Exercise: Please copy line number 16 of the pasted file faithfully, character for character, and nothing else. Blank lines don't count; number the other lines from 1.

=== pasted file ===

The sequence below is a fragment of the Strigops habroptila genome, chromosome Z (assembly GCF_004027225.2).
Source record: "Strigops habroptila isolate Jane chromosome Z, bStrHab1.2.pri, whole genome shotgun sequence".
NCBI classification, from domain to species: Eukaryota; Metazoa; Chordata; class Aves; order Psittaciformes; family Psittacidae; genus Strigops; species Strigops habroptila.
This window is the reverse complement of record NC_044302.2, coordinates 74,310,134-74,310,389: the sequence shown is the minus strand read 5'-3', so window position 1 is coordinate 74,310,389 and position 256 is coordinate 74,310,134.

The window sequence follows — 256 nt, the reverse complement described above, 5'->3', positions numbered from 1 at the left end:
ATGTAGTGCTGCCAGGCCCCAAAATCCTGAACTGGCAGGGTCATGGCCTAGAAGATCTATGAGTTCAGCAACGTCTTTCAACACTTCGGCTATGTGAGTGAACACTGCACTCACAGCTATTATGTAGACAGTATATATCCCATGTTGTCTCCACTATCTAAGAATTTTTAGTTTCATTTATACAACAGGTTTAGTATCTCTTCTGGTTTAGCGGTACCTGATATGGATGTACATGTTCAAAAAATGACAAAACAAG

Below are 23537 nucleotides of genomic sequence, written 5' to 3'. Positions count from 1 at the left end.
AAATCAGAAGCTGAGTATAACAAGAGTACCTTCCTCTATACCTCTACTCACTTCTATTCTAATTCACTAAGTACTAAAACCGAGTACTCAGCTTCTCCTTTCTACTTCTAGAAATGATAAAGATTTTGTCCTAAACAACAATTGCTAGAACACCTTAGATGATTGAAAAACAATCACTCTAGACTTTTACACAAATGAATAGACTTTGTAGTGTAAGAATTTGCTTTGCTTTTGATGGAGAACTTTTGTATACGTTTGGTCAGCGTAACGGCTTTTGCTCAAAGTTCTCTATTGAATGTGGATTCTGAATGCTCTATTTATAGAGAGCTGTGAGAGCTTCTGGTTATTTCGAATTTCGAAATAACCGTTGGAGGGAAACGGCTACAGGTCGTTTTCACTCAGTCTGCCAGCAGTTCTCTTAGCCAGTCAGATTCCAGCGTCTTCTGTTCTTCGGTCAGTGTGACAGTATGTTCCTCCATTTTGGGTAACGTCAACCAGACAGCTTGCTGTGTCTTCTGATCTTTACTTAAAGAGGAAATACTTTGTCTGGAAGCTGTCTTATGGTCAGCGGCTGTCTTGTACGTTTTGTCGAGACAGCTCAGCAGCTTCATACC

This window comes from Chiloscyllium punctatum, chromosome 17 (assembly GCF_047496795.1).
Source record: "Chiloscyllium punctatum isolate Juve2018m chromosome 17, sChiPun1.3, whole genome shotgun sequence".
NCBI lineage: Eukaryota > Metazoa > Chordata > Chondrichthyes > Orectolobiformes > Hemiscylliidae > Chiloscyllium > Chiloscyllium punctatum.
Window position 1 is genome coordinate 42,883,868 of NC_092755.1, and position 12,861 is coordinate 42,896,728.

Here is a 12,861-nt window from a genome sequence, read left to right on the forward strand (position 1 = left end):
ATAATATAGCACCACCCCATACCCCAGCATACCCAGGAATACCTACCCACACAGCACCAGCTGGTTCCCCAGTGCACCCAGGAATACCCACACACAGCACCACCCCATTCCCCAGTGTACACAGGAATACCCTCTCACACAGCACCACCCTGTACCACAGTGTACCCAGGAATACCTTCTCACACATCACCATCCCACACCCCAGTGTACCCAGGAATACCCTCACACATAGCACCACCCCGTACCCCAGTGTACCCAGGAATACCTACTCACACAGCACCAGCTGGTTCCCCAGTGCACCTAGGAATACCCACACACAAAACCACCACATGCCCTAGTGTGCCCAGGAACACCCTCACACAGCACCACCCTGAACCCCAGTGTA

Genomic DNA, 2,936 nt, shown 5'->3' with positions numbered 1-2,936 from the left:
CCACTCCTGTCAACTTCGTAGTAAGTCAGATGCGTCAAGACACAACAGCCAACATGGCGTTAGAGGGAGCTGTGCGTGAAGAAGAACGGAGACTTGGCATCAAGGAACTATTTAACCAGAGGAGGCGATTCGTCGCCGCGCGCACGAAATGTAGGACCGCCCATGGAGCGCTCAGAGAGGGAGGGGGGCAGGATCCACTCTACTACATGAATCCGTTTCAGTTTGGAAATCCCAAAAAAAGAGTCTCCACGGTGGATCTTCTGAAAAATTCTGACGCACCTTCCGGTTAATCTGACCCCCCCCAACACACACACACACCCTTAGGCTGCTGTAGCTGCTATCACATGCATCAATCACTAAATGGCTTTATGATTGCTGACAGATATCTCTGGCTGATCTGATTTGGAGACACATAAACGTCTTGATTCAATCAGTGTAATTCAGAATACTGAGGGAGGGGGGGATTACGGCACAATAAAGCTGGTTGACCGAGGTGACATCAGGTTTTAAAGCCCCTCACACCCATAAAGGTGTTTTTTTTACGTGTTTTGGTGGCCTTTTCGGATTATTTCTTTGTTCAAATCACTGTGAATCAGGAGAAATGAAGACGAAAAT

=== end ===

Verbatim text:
CCACTCCTGTCAACTTCGTAGTAAGTCAGATGCGTCAAGACACAACAGCCAACATGGCGTTAGAGGGAGCTGTGCGTGAAGAAGAACGGAGACTTGGCATCAAGGAACTATTTAACCAGAGGAGGCGATTCGTCGCCGCGCGCACGAAATGTAGGACCGCCCATGGAGCGCTCAGAGAGGGAGGGGGGCAGGATCCACTCTACTACATGAATCCGTTTCAGTTTGGAAATCCCAAAAAAAGAGTCTCCACGGTGGATCTTCTGAAAAATTCTGACGCACCTTCCGGTTAATCTGACCCCCCCCAACACACACACACACCCTTAGGCTGCTGTAGCTGCTATCACATGCATCAATCACTAAATGGCTTTATGATTGCTGACAGATATCTCTGGCTGATCTGATTTGGAGACACATAAACGTCTTGATTCAATCAGTGTAATTCAGAATACTGAGGGAGGGGGGGATTACGGCACAATAAAGCTGGTTGACCGAGGTGACATCAGGTTTTAAAGCCCCTCACACCCATAAAGGTGTTTTTTTTACGTGTTTTGGTGGCCTTTTCGGATTATTTCTTTGTTCAAATCACTGTGAATCAGGAGAAATGAAGACGAAAAT